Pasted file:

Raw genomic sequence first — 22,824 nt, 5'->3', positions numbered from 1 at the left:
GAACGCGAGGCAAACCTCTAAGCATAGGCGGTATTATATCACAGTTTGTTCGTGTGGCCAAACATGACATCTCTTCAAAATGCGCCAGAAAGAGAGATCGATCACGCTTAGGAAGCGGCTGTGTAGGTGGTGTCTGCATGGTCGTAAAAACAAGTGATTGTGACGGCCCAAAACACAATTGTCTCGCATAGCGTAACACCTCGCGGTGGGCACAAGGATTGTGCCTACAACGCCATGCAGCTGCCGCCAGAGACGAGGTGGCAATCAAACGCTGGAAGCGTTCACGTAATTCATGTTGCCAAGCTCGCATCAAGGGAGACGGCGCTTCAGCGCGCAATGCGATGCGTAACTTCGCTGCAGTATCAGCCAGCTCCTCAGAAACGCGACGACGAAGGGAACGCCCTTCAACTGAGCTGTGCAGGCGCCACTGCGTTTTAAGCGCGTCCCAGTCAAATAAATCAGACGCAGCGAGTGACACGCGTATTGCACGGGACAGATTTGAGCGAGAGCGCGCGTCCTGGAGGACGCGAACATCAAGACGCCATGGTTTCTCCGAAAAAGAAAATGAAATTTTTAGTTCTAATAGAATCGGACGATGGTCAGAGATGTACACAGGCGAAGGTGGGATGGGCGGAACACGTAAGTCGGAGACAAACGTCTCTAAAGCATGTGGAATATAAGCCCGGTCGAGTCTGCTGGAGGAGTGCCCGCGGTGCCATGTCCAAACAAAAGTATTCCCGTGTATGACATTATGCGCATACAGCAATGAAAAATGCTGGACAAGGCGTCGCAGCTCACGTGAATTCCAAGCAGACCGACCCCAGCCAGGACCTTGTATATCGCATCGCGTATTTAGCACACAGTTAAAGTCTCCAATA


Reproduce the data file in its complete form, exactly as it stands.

Raw genomic sequence first — 22,824 nt, 5'->3', positions numbered from 1 at the left:
GAACGCGAGGCAAACCTCTAAGCATAGGCGGTATTATATCACAGTTTGTTCGTGTGGCCAAACATGACATCTCTTCAAAATGCGCCAGAAAGAGAGATCGATCACGCTTAGGAAGCGGCTGTGTAGGTGGTGTCTGCATGGTCGTAAAAACAAGTGATTGTGACGGCCCAAAACACAATTGTCTCGCATAGCGTAACACCTCGCGGTGGGCACAAGGATTGTGCCTACAACGCCATGCAGCTGCCGCCAGAGACGAGGTGGCAATCAAACGCTGGAAGCGTTCACGTAATTCATGTTGCCAAGCTCGCATCAAGGGAGACGGCGCTTCAGCGCGCAATGCGATGCGTAACTTCGCTGCAGTATCAGCCAGCTCCTCAGAAACGCGACGACGAAGGGAACGCCCTTCAACTGAGCTGTGCAGGCGCCACTGCGTTTTAAGCGCGTCCCAGTCAAATAAATCAGACGCAGCGAGTGACACGCGTATTGCACGGGACAGATTTGAGCGAGAGCGCGCGTCCTGGAGGACGCGAACATCAAGACGCCATGGTTTCTCCGAAAAAGAAAATGAAATTTTTAGTTCTAATAGAATCGGACGATGGTCAGAGATGTACACAGGCGAAGGTGGGATGGGCGGAACACGTAAGTCGGAGACAAACGTCTCTAAAGCATGTGGAATATAAGCCCGGTCGAGTCTGCTGGAGGAGTGCCCGCGGTGCCATGTCCAAACAAAAGTATTCCCGTGTATGACATTATGCGCATACAGCAATGAAAAATGCTGGACAAGGCGTCGCAGCTCACGTGAATTCCAAGCAGACCGACCCCAGCCAGGACCTTGTATATCGCATCGCGTATTTAGCACACAGTTAAAGTCTCCAATA